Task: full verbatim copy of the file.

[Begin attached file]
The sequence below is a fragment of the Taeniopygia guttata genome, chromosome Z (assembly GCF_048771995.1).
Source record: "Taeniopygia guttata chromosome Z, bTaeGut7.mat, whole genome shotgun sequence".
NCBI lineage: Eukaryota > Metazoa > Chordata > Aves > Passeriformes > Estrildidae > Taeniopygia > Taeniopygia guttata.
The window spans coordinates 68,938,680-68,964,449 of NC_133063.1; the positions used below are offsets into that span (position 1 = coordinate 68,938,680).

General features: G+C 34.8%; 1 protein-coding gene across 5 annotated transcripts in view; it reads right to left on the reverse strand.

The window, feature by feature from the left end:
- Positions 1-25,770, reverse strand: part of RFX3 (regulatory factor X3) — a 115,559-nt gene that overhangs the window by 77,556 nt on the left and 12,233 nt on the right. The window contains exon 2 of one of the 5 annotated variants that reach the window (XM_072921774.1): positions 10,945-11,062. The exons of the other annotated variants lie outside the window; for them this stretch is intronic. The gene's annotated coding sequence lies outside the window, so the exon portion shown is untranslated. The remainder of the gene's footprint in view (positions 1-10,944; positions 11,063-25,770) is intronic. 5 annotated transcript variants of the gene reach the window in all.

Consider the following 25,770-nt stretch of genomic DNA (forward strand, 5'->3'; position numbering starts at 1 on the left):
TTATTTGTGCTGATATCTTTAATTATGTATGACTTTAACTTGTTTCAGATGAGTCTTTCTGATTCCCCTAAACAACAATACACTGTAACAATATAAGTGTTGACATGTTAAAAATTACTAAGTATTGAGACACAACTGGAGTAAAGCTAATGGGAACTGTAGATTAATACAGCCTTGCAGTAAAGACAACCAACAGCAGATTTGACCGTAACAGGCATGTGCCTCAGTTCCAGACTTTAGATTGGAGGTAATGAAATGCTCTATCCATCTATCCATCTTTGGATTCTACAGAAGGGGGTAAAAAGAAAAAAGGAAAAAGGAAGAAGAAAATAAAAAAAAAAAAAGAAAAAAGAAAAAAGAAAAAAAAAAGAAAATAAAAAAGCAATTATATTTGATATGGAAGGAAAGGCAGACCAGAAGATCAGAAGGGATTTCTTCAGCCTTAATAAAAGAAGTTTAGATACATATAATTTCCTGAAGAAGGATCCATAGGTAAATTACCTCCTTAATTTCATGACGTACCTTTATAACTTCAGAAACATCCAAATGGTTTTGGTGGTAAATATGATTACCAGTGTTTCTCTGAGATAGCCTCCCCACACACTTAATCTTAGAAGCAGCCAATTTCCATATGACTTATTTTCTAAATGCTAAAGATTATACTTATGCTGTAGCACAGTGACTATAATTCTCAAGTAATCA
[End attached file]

The sequence below is a fragment of the Taeniopygia guttata genome, chromosome Z (assembly GCF_048771995.1).
Source record: "Taeniopygia guttata chromosome Z, bTaeGut7.mat, whole genome shotgun sequence".
NCBI lineage: Eukaryota > Metazoa > Chordata > Aves > Passeriformes > Estrildidae > Taeniopygia > Taeniopygia guttata.
The window spans coordinates 68,938,680-68,964,449 of NC_133063.1; the positions used below are offsets into that span (position 1 = coordinate 68,938,680).

General features: G+C 34.8%; 1 protein-coding gene across 5 annotated transcripts in view; it reads right to left on the reverse strand.

The window, feature by feature from the left end:
- Positions 1-25,770, reverse strand: part of RFX3 (regulatory factor X3) — a 115,559-nt gene that overhangs the window by 77,556 nt on the left and 12,233 nt on the right. The window contains exon 2 of one of the 5 annotated variants that reach the window (XM_072921774.1): positions 10,945-11,062. The exons of the other annotated variants lie outside the window; for them this stretch is intronic. The gene's annotated coding sequence lies outside the window, so the exon portion shown is untranslated. The remainder of the gene's footprint in view (positions 1-10,944; positions 11,063-25,770) is intronic. 5 annotated transcript variants of the gene reach the window in all.

Consider the following 25,770-nt stretch of genomic DNA (forward strand, 5'->3'; position numbering starts at 1 on the left):
TTATTTGTGCTGATATCTTTAATTATGTATGACTTTAACTTGTTTCAGATGAGTCTTTCTGATTCCCCTAAACAACAATACACTGTAACAATATAAGTGTTGACATGTTAAAAATTACTAAGTATTGAGACACAACTGGAGTAAAGCTAATGGGAACTGTAGATTAATACAGCCTTGCAGTAAAGACAACCAACAGCAGATTTGACCGTAACAGGCATGTGCCTCAGTTCCAGACTTTAGATTGGAGGTAATGAAATGCTCTATCCATCTATCCATCTTTGGATTCTACAGAAGGGGGTAAAAAGAAAAAAGGAAAAAGGAAGAAGAAAATAAAAAAAAAAAAAGAAAAAAGAAAAAAGAAAAAAAAAAGAAAATAAAAAAGCAATTATATTTGATATGGAAGGAAAGGCAGACCAGAAGATCAGAAGGGATTTCTTCAGCCTTAATAAAAGAAGTTTAGATACATATAATTTCCTGAAGAAGGATCCATAGGTAAATTACCTCCTTAATTTCATGACGTACCTTTATAACTTCAGAAACATCCAAATGGTTTTGGTGGTAAATATGATTACCAGTGTTTCTCTGAGATAGCCTCCCCACACACTTAATCTTAGAAGCAGCCAATTTCCATATGACTTATTTTCTAAATGCTAAAGATTATACTTATGCTGTAGCACAGTGACTATAATTCTCAAGTAATCA